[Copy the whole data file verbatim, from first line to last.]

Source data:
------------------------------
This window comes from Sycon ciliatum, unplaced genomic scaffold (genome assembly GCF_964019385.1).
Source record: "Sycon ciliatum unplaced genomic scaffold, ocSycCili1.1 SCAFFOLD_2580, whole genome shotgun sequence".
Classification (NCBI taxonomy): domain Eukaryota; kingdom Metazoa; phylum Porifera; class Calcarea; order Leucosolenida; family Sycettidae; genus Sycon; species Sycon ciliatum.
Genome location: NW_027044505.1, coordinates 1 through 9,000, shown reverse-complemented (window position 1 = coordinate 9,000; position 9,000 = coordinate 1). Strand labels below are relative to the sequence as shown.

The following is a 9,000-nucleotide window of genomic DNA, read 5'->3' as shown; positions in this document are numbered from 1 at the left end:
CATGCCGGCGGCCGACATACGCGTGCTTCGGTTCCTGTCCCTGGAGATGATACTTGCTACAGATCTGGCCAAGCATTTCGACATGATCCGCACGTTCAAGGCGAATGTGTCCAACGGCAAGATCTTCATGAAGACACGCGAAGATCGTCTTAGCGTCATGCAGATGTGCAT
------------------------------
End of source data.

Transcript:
This window comes from Sycon ciliatum, unplaced genomic scaffold (genome assembly GCF_964019385.1).
Source record: "Sycon ciliatum unplaced genomic scaffold, ocSycCili1.1 SCAFFOLD_2580, whole genome shotgun sequence".
Classification (NCBI taxonomy): domain Eukaryota; kingdom Metazoa; phylum Porifera; class Calcarea; order Leucosolenida; family Sycettidae; genus Sycon; species Sycon ciliatum.
Genome location: NW_027044505.1, coordinates 1 through 9,000, shown reverse-complemented (window position 1 = coordinate 9,000; position 9,000 = coordinate 1). Strand labels below are relative to the sequence as shown.

The following is a 9,000-nucleotide window of genomic DNA, read 5'->3' as shown; positions in this document are numbered from 1 at the left end:
CATGCCGGCGGCCGACATACGCGTGCTTCGGTTCCTGTCCCTGGAGATGATACTTGCTACAGATCTGGCCAAGCATTTCGACATGATCCGCACGTTCAAGGCGAATGTGTCCAACGGCAAGATCTTCATGAAGACACGCGAAGATCGTCTTAGCGTCATGCAGATGTGCAT